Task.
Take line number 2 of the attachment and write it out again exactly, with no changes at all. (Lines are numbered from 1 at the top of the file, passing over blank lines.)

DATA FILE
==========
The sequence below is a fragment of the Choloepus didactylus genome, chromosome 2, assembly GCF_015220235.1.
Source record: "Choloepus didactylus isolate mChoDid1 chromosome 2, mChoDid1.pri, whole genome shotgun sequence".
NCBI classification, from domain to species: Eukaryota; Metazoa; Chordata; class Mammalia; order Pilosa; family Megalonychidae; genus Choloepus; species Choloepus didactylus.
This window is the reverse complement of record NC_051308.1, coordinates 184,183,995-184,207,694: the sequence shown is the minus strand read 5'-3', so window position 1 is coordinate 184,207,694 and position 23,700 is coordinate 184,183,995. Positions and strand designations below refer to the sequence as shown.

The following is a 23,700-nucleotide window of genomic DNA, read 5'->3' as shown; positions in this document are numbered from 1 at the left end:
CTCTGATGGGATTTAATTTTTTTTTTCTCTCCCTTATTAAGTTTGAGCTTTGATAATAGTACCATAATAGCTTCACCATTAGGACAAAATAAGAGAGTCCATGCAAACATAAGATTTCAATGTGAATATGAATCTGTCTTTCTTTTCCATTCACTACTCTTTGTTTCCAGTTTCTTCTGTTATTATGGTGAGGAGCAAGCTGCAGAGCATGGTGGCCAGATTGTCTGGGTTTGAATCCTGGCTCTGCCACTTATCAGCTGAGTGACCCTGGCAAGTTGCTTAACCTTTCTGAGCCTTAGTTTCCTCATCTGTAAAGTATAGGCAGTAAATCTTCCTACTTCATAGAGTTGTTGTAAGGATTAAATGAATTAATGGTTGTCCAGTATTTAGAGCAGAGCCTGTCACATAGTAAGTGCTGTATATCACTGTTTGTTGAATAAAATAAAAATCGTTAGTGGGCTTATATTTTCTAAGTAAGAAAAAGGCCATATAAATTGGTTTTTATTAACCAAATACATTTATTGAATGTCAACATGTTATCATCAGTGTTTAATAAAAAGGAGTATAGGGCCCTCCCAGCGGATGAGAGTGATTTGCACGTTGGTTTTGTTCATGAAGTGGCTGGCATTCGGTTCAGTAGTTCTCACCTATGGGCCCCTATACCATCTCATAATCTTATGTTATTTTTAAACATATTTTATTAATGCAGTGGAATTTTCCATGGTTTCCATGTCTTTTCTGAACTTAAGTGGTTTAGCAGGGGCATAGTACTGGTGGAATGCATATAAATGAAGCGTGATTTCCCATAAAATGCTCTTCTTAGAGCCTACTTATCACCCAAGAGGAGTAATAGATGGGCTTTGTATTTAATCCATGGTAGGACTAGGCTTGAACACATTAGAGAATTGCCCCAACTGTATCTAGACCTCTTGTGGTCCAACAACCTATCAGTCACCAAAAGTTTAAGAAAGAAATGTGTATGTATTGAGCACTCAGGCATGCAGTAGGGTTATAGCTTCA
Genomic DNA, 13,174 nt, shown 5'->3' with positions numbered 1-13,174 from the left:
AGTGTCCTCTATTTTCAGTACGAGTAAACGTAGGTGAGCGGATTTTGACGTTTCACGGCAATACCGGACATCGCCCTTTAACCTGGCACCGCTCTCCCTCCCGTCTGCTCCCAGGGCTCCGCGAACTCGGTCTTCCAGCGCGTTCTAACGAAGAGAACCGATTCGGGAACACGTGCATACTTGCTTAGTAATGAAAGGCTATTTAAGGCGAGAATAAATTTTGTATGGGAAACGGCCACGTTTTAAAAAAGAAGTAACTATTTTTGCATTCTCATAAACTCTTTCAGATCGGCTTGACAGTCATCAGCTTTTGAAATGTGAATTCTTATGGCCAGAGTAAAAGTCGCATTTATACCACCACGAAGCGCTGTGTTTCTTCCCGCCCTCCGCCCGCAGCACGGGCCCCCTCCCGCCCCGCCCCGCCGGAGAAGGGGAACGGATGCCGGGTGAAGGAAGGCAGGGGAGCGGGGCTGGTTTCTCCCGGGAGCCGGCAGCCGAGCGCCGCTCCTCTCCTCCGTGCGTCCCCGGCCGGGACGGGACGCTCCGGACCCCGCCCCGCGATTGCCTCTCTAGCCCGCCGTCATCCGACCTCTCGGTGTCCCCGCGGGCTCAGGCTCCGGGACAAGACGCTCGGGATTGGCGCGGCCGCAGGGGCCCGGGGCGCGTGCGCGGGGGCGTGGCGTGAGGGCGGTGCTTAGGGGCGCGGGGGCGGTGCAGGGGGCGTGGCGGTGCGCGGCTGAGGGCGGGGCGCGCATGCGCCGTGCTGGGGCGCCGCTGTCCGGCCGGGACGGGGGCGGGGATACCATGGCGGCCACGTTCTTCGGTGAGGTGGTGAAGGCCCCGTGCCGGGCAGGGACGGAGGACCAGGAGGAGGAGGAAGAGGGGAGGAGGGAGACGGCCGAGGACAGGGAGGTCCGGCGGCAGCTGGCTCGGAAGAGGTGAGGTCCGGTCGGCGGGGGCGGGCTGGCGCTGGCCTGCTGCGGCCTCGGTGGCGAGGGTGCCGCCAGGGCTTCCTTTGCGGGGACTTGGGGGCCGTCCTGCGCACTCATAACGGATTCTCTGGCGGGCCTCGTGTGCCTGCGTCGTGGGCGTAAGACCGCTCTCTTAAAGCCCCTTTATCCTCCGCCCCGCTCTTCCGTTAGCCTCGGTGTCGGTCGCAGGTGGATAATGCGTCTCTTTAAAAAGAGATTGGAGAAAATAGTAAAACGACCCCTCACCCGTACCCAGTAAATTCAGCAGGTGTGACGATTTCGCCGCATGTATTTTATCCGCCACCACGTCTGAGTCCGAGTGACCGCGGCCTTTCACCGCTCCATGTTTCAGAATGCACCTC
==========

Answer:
Source record: "Choloepus didactylus isolate mChoDid1 chromosome 2, mChoDid1.pri, whole genome shotgun sequence".